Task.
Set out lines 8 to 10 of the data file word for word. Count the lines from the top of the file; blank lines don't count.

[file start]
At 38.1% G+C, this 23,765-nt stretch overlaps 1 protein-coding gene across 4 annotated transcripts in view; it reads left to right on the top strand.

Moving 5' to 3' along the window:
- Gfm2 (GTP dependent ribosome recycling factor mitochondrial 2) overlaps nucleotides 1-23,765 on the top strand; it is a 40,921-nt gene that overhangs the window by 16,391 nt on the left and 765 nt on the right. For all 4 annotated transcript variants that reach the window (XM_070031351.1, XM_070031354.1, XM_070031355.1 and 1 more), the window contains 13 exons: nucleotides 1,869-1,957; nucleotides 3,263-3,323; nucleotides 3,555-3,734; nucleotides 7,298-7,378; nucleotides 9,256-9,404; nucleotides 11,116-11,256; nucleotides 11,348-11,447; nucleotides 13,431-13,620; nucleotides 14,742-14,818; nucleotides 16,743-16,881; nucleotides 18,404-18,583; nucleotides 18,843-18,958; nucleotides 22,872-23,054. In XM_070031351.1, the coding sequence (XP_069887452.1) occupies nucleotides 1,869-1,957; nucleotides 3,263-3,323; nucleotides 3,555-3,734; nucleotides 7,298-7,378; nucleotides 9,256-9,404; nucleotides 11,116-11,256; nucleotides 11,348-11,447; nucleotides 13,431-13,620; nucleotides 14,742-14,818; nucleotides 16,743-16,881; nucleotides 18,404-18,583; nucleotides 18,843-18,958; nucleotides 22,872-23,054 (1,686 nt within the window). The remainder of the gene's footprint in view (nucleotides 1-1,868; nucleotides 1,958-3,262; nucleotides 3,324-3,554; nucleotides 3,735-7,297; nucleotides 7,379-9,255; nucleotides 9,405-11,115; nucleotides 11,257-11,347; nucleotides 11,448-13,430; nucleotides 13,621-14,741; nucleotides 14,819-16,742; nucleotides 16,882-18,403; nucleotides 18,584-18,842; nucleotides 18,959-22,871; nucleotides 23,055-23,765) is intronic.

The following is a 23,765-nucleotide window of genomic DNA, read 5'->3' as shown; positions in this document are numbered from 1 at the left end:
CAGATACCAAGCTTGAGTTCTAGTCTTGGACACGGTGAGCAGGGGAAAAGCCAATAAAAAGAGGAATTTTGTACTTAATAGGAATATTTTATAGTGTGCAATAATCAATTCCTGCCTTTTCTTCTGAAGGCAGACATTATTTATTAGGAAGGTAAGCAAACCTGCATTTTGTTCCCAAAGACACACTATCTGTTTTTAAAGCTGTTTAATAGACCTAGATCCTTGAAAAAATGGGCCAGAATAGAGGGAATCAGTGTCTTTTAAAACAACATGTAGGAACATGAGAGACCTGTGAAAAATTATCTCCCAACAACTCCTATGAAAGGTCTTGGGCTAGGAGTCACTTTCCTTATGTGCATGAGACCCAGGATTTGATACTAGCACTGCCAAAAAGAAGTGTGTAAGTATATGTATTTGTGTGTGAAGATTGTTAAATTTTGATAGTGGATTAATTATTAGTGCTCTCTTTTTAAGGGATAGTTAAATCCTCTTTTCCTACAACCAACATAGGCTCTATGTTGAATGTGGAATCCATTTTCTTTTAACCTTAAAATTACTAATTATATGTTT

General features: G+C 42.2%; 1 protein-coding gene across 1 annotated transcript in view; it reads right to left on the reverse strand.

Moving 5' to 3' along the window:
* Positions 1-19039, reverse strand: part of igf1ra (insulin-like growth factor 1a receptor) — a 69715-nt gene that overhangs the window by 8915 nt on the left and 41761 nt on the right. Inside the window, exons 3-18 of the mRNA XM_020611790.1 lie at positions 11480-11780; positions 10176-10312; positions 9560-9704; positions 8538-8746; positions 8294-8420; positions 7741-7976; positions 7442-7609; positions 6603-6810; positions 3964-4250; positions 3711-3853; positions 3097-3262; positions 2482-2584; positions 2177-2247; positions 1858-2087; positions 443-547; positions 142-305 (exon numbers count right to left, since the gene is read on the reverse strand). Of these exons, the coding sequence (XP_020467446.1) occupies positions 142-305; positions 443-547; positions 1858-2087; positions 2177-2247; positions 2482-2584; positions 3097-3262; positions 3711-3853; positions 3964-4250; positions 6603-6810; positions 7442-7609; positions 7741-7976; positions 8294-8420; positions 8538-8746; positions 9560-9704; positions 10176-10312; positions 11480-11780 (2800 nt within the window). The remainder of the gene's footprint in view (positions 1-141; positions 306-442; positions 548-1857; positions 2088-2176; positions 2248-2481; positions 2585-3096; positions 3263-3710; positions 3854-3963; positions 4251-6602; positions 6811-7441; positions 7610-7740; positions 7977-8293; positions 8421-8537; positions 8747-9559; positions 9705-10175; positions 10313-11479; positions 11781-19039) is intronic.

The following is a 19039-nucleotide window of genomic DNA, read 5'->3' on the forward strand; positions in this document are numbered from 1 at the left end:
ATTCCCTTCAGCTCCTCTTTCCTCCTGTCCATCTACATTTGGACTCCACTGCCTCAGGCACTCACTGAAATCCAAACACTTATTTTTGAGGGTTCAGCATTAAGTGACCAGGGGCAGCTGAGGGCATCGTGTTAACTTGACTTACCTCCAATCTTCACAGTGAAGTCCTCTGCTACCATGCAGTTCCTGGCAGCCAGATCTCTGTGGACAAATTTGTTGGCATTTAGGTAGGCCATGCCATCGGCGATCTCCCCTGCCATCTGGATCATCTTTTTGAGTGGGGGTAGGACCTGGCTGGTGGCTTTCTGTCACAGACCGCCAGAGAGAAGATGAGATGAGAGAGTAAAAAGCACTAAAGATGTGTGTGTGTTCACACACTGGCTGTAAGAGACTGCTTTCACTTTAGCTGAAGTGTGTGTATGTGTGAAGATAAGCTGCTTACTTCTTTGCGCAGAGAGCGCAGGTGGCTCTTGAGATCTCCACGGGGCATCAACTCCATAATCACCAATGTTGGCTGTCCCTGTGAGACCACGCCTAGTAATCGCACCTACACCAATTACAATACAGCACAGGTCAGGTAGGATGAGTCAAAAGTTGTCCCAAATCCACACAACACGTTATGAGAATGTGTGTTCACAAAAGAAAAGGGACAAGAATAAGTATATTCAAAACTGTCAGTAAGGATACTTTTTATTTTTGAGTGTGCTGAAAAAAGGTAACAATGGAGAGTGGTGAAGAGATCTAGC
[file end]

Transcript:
* Positions 1-19039, reverse strand: part of igf1ra (insulin-like growth factor 1a receptor) — a 69715-nt gene that overhangs the window by 8915 nt on the left and 41761 nt on the right. Inside the window, exons 3-18 of the mRNA XM_020611790.1 lie at positions 11480-11780; positions 10176-10312; positions 9560-9704; positions 8538-8746; positions 8294-8420; positions 7741-7976; positions 7442-7609; positions 6603-6810; positions 3964-4250; positions 3711-3853; positions 3097-3262; positions 2482-2584; positions 2177-2247; positions 1858-2087; positions 443-547; positions 142-305 (exon numbers count right to left, since the gene is read on the reverse strand). Of these exons, the coding sequence (XP_020467446.1) occupies positions 142-305; positions 443-547; positions 1858-2087; positions 2177-2247; positions 2482-2584; positions 3097-3262; positions 3711-3853; positions 3964-4250; positions 6603-6810; positions 7442-7609; positions 7741-7976; positions 8294-8420; positions 8538-8746; positions 9560-9704; positions 10176-10312; positions 11480-11780 (2800 nt within the window). The remainder of the gene's footprint in view (positions 1-141; positions 306-442; positions 548-1857; positions 2088-2176; positions 2248-2481; positions 2585-3096; positions 3263-3710; positions 3854-3963; positions 4251-6602; positions 6811-7441; positions 7610-7740; positions 7977-8293; positions 8421-8537; positions 8747-9559; positions 9705-10175; positions 10313-11479; positions 11781-19039) is intronic.

The following is a 19039-nucleotide window of genomic DNA, read 5'->3' on the forward strand; positions in this document are numbered from 1 at the left end:
ATTCCCTTCAGCTCCTCTTTCCTCCTGTCCATCTACATTTGGACTCCACTGCCTCAGGCACTCACTGAAATCCAAACACTTATTTTTGAGGGTTCAGCATTAAGTGACCAGGGGCAGCTGAGGGCATCGTGTTAACTTGACTTACCTCCAATCTTCACAGTGAAGTCCTCTGCTACCATGCAGTTCCTGGCAGCCAGATCTCTGTGGACAAATTTGTTGGCATTTAGGTAGGCCATGCCATCGGCGATCTCCCCTGCCATCTGGATCATCTTTTTGAGTGGGGGTAGGACCTGGCTGGTGGCTTTCTGTCACAGACCGCCAGAGAGAAGATGAGATGAGAGAGTAAAAAGCACTAAAGATGTGTGTGTGTTCACACACTGGCTGTAAGAGACTGCTTTCACTTTAGCTGAAGTGTGTGTATGTGTGAAGATAAGCTGCTTACTTCTTTGCGCAGAGAGCGCAGGTGGCTCTTGAGATCTCCACGGGGCATCAACTCCATAATCACCAATGTTGGCTGTCCCTGTGAGACCACGCCTAGTAATCGCACCTACACCAATTACAATACAGCACAGGTCAGGTAGGATGAGTCAAAAGTTGTCCCAAATCCACACAACACGTTATGAGAATGTGTGTTCACAAAAGAAAAGGGACAAGAATAAGTATATTCAAAACTGTCAGTAAGGATACTTTTTATTTTTGAGTGTGCTGAAAAAAGGTAACAATGGAGAGTGGTGAAGAGATCTAGC